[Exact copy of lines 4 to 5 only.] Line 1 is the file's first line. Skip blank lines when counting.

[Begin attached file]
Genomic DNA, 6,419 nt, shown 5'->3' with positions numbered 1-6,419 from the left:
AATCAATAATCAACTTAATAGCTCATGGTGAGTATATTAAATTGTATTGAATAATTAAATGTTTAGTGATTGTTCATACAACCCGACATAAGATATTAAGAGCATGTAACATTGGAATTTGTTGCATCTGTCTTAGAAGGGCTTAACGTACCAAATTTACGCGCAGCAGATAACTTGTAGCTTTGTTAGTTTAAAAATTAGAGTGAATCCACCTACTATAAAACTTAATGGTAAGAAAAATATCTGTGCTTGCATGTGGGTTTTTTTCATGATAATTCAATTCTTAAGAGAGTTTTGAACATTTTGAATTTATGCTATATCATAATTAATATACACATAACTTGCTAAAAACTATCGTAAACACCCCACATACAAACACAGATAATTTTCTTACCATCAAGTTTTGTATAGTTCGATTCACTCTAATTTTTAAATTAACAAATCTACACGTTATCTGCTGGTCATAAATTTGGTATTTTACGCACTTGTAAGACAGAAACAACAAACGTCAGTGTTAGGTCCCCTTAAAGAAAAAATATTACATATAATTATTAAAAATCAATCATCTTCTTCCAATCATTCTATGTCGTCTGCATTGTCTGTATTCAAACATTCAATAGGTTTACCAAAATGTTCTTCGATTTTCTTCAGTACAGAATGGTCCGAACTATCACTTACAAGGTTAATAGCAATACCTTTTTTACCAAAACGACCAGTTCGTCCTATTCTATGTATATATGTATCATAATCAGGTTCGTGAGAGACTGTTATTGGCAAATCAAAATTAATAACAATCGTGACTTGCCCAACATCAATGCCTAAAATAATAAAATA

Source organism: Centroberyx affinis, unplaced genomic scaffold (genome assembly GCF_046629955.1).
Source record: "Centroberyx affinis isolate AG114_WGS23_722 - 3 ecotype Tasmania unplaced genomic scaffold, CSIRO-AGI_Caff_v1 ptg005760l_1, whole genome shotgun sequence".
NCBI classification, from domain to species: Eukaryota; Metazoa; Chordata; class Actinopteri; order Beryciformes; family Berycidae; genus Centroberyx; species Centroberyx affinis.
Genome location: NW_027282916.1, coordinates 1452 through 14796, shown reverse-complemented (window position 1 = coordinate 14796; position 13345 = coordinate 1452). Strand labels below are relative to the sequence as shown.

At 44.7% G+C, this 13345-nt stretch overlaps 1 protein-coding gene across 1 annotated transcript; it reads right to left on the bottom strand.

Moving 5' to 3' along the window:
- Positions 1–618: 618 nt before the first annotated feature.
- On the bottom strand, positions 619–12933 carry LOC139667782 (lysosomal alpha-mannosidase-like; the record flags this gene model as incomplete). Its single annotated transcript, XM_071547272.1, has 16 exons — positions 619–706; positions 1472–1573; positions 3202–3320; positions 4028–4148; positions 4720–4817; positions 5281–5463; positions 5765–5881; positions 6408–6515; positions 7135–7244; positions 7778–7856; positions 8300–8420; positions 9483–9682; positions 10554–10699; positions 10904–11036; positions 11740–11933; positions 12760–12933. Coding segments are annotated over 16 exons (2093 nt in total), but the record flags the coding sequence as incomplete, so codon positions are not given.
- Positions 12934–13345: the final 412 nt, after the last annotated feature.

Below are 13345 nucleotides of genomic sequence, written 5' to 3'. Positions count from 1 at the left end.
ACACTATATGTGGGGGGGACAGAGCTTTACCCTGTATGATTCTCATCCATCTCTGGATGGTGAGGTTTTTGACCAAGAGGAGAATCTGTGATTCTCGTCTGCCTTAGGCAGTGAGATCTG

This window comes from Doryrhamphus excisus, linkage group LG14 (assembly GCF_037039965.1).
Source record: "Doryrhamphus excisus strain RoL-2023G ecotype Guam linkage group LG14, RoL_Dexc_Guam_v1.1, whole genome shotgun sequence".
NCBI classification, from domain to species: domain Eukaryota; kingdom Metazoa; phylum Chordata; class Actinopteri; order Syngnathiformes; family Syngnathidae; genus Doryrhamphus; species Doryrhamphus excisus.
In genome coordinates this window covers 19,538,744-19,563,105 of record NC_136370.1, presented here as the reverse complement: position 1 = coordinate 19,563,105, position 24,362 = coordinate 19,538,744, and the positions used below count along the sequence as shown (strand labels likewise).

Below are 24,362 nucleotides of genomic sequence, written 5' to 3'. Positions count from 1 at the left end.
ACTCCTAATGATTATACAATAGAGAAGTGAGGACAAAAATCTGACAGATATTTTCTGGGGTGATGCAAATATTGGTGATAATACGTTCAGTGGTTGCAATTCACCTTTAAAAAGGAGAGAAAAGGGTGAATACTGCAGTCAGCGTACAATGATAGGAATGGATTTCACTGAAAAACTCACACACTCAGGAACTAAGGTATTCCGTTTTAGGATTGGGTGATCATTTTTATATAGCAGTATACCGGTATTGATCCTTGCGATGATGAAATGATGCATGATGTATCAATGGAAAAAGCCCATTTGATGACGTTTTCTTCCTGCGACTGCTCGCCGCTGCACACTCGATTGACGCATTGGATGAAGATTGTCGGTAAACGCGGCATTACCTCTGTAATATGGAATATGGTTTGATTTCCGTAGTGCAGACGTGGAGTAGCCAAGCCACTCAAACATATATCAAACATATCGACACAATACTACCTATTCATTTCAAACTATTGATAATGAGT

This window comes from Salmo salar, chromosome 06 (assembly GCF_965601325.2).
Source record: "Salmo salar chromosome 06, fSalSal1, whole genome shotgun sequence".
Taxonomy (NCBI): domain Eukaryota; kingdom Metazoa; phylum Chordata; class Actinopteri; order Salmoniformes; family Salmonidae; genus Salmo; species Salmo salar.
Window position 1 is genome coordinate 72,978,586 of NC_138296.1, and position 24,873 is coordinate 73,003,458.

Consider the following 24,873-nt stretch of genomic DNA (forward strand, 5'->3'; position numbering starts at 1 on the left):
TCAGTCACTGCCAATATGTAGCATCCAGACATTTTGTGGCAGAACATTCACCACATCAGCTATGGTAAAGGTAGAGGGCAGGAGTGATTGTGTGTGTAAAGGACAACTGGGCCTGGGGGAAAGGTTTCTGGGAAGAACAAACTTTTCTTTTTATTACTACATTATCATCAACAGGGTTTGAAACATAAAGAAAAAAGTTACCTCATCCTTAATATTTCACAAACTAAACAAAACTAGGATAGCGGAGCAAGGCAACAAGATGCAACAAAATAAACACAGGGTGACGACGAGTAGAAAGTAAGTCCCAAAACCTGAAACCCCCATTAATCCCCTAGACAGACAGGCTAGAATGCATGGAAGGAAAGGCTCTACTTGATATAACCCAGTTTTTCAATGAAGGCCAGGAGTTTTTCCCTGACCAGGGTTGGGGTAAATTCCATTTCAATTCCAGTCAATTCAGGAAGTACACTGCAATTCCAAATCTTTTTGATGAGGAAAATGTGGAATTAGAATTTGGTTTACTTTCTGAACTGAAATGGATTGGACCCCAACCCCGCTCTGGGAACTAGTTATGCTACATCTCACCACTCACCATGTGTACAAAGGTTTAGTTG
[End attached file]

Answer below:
Source record: "Centroberyx affinis isolate AG114_WGS23_722 - 3 ecotype Tasmania unplaced genomic scaffold, CSIRO-AGI_Caff_v1 ptg005760l_1, whole genome shotgun sequence".
NCBI classification, from domain to species: Eukaryota; Metazoa; Chordata; class Actinopteri; order Beryciformes; family Berycidae; genus Centroberyx; species Centroberyx affinis.